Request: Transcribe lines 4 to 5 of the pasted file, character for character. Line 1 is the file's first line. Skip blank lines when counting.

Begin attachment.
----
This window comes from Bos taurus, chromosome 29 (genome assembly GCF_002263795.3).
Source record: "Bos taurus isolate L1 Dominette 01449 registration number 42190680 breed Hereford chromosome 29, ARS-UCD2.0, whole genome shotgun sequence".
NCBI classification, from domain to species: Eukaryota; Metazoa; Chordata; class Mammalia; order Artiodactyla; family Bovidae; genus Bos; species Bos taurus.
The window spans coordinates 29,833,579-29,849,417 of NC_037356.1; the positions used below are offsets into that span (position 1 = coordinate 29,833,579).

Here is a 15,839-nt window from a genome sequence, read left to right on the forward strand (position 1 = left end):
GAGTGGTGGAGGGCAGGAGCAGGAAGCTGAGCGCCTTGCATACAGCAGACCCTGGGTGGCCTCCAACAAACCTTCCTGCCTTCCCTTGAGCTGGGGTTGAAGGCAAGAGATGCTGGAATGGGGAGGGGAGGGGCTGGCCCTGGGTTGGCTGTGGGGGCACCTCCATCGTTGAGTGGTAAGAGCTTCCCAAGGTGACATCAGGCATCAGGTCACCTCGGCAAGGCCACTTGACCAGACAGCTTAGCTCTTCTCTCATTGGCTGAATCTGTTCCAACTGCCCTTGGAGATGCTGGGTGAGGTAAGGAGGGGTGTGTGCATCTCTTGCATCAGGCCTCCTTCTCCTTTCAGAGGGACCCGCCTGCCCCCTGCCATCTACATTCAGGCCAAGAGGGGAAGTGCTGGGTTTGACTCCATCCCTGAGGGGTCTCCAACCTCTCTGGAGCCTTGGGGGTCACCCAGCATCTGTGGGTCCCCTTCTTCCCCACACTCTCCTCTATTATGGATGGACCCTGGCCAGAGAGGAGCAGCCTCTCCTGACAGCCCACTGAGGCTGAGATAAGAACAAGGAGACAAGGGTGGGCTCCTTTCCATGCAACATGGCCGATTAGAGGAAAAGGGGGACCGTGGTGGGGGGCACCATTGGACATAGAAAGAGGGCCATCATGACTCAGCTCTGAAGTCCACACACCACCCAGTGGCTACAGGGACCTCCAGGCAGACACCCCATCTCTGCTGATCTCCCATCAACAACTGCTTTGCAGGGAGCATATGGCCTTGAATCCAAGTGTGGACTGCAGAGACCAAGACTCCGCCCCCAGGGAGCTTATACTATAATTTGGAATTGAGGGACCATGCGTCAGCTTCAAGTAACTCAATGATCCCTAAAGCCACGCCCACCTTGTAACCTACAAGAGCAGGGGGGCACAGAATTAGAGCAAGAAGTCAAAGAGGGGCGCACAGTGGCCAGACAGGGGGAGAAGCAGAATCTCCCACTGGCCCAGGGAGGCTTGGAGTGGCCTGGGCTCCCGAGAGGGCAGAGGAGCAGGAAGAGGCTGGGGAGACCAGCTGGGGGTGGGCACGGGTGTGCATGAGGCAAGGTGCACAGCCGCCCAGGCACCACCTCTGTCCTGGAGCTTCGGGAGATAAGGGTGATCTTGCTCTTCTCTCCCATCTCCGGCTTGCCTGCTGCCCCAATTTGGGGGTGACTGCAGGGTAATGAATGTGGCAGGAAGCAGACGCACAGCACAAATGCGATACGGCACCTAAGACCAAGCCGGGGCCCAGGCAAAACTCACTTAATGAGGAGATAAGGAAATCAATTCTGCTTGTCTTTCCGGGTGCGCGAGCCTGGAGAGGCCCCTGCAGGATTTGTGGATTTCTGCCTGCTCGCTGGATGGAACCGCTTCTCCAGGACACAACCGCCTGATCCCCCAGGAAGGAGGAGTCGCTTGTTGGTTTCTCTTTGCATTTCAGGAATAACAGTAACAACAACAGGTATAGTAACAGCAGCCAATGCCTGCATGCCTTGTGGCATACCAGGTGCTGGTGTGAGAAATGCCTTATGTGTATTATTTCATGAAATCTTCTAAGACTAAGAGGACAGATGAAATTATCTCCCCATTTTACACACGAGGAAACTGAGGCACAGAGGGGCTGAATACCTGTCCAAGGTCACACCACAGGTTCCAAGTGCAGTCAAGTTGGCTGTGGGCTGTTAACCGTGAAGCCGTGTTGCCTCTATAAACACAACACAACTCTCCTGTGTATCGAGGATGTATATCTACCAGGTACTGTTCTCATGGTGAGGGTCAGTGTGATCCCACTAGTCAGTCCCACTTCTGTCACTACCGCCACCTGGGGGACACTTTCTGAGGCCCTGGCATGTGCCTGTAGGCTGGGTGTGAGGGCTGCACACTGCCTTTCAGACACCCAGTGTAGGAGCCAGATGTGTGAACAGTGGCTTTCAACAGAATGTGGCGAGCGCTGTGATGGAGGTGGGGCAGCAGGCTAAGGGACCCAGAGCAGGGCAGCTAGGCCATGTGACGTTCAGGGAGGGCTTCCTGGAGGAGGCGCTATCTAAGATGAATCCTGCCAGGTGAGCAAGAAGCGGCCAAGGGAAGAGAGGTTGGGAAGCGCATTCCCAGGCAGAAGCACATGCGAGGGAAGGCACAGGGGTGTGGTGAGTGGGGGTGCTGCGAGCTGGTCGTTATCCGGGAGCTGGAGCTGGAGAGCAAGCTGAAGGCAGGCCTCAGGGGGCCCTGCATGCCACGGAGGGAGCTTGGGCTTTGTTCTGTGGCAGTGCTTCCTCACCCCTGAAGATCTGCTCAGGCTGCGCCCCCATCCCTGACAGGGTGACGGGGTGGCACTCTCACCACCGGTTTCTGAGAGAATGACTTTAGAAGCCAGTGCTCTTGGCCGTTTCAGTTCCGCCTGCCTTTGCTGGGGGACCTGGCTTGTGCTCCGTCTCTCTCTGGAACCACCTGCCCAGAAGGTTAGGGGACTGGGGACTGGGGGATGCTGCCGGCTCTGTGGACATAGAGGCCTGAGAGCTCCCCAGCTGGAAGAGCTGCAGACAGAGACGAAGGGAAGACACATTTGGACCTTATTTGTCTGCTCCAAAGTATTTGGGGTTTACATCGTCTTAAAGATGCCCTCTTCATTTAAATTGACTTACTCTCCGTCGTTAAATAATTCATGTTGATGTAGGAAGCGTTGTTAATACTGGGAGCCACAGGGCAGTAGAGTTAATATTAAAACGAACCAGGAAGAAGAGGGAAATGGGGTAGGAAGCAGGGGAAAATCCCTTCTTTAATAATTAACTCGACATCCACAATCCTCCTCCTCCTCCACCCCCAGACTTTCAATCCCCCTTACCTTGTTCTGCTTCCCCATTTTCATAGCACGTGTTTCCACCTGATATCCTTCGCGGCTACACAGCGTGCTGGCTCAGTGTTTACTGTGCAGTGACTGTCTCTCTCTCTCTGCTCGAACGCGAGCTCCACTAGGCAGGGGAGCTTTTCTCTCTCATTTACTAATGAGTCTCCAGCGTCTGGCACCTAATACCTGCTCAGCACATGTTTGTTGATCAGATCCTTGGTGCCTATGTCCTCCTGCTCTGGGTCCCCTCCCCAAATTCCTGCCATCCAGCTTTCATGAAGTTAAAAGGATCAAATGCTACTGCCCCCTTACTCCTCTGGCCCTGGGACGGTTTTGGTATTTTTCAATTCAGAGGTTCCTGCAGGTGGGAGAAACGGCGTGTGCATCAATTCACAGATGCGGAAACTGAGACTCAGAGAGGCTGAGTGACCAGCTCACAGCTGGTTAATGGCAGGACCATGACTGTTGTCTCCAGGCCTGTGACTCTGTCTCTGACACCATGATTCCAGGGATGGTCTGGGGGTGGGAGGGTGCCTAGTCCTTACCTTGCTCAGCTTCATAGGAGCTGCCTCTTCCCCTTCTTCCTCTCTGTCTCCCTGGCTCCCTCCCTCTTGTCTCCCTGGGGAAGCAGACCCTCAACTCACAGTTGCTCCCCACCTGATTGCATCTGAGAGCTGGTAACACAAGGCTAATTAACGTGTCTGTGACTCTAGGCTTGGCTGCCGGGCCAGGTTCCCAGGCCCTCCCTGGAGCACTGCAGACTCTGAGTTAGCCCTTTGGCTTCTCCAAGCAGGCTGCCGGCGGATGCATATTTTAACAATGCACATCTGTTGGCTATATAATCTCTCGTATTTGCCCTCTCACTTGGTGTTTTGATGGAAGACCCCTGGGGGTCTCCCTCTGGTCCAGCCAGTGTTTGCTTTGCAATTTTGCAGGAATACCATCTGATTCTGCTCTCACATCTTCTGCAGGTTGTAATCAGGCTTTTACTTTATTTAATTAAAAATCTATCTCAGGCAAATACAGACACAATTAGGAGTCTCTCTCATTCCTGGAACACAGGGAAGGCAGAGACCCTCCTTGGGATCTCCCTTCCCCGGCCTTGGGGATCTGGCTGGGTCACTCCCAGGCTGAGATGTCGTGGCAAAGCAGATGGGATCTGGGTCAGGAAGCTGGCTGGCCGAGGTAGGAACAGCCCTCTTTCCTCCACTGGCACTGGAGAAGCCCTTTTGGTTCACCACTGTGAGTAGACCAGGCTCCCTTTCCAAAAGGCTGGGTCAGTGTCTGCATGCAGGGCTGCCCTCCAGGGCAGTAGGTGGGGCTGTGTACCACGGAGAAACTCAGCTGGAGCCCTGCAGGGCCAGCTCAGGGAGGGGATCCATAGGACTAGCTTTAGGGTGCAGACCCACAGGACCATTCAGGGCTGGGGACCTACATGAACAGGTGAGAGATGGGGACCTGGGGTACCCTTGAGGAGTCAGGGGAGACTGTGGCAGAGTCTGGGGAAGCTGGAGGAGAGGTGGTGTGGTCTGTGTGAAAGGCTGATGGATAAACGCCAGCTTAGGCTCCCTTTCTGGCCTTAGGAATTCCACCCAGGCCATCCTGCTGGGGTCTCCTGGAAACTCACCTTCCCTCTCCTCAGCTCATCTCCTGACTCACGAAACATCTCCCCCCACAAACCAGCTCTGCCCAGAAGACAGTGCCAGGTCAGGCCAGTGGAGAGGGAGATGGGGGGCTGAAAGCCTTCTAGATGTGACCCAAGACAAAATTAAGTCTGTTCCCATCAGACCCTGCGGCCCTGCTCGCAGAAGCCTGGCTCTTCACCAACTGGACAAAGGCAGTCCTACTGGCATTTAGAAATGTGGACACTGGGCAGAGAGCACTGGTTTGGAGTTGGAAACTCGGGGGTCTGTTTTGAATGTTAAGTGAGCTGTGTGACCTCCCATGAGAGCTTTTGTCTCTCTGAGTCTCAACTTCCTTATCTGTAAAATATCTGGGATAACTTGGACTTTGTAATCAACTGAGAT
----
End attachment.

The window spans coordinates 29,833,579-29,849,417 of NC_037356.1; the positions used below are offsets into that span (position 1 = coordinate 29,833,579).

Here is a 15,839-nt window from a genome sequence, read left to right on the forward strand (position 1 = left end):